Budgeting and Saving: Coping with Job Loss
Did you think about the consequences of losing a job? How would you cope with a temporary (or even longer) drop in income? Do you have a spending plan in place?
While unemployment is low or those who face even a temporary job loss and drop in income, there can a huge cause of financial and psychological stress. According to a recent NY Federal Reserve blog post, based on data from the Survey of Consumer Expectations (SCE),
"... a non-negligible share of the sample (10 percent) assesses the chance of job loss at more than 50 percent, with some individuals believing with certainty that they will lose their job over the course of the next year.
Measuring your financial health helps you asses your strengths and weaknesses around four key areas: Budgeting, Savings, Borrowing, and Financial Planning. By controlling your spending and building up your emergency savings you can prepare yourself for difficult situations.
Cutting Expenses: Budgeting and Job Loss
If you have a sudden drop in income, do you know where you can start cutting expenses? Keeping a budget allows you to evaluate how you are spending money.
The authors of the NY Federal Reserve blog post, Expecting the Unexpected: Job Losses and Household Spending, asked, “What types of spending do households prioritize and which ones do they cut when the head of the household becomes unemployed? They analyzed spending across four categories, “housing-related expenditures (such as purchasing a house or spending on home improvement), car-related spending, spending on other durables (such as electronics, household appliances, and furniture), and vacation-related spending.”
As expected, their findings showed that vacation related spending was the first to be cut, followed by spending on durables. The least affected was car-related spending, possibly because a car is essential to finding a new job.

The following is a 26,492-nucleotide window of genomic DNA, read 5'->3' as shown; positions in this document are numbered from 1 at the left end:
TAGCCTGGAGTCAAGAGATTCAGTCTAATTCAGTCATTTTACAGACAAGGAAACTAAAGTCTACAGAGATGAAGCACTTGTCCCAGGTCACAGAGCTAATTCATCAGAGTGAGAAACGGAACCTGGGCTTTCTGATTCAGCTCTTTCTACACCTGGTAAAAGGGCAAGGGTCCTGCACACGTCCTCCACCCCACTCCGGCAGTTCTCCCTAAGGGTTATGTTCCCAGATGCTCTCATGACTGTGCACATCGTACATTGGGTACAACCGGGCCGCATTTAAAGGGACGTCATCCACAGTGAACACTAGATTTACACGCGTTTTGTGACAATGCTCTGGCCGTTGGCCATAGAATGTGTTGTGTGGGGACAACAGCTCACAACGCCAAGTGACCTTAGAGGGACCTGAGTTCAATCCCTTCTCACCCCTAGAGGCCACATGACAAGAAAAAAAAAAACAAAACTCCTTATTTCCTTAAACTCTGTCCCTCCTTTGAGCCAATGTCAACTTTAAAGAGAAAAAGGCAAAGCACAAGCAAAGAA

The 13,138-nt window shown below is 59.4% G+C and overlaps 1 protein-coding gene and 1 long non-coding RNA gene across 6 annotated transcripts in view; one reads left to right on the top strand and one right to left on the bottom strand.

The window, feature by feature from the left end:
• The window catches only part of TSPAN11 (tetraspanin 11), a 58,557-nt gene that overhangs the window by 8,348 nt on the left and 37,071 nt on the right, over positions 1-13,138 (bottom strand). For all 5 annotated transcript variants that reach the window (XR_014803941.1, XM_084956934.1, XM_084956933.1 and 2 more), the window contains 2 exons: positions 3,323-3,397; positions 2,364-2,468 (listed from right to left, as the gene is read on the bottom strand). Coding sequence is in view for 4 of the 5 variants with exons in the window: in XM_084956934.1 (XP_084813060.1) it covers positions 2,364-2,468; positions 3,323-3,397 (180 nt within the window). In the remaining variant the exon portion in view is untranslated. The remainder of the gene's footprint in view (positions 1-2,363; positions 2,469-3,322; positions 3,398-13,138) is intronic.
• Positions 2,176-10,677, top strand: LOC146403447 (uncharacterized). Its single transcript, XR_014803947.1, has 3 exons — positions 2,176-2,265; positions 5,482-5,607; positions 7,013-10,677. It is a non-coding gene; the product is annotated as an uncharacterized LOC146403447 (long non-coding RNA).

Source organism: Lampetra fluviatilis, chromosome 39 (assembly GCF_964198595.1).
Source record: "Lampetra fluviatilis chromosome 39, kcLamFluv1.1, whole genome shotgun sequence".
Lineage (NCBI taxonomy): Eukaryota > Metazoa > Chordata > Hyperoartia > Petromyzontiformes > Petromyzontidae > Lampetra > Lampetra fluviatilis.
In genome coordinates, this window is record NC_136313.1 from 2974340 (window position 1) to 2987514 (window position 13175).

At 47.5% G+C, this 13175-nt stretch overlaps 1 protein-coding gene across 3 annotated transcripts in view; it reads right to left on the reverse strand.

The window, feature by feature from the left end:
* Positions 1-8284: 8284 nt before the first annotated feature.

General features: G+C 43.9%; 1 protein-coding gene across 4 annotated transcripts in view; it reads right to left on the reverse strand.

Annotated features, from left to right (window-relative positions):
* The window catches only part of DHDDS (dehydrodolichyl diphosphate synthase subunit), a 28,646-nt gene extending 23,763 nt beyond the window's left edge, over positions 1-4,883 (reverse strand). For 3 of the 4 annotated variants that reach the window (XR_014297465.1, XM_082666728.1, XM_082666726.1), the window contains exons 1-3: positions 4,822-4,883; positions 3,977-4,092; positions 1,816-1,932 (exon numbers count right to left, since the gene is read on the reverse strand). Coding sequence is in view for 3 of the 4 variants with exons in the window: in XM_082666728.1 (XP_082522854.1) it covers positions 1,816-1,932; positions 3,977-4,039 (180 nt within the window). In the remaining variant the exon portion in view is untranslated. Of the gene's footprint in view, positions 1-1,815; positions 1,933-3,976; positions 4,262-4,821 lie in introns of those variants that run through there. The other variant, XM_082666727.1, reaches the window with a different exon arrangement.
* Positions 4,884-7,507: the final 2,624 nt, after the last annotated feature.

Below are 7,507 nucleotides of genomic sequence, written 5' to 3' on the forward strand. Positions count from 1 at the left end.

Your budget allows you to see exactly where you can trim your spending. Are you paying too much for phones or entertainment programs? Can you cut your grocery bill? Are you paying too much interest on your debt? Budgeting may not be exciting, but many apps make it easy to do.
Job Loss and Savings
Since so many people are considering that a job loss and drop in income is a real possibility you would expect that households are saving up money and prepared to deal with an emergency.
The surprising fact is that according to a 2017 report the Federal Reserve estimates that:
“Four in 10 adults, if faced with an unexpected expense of $400, would either not be able to cover it or would cover it by selling something or borrowing money”.
Creating an emergency fund helps tide you over for a short period. One popular rule of thumb is to have an emergency savings fund to cover at least six months of spending. Check out the emergency fund calculator below to see if you are prepared.
Emergency Fund Saving Calculator
Calculate Your Emergency Fund Needs
Are you concerned with a drop in income? Need to consider how to cope with a job loss?
Use BIlls.com's simple Emergency Fund Calculator to find out how much you need to save in an emergency fund. Calculate the amount you need, based on your income and budget, and the number of months that you want to cover. Once you have your target, compare that to your current available emergency fund savings.
Keeping a budget helps you understand how you are spending your money. A deeper analysis allows you to discover which are your basic expenses. Do you keep a budget?
Calculate your essential monthly expenses. Think about a case where you don't have income for a short-term and you need to cover you essential monthly expenses. You can cut out luxury items, but there are may bills that can't be avoided.
There is no one size fits all answer. However, most experts recommend at least three months of living expenses in an emergency fund savings account. Our recommendation, is that you set a goal to have at least six months of liquid assets that are in a safe andn easliy accesible account.
Now check your actual savings against the amount you need in an emergency savings fund. The calculator willl assess your situation and give you a quick recommendation.
Job Loss and Your Financial Health
Losing a job is just one type of emergency. Like most households, you have probably had medical emergencies, car repairs, home repairs, or need to replace an appliance.
The most significant difference in losing a job, even temporarily, is that each month you need to come up with a source of money. However, the common thread is that by preparing yourself correctly you can avoid getting into debt. Proper spending and good saving habits are vital ways to stay financially healthy.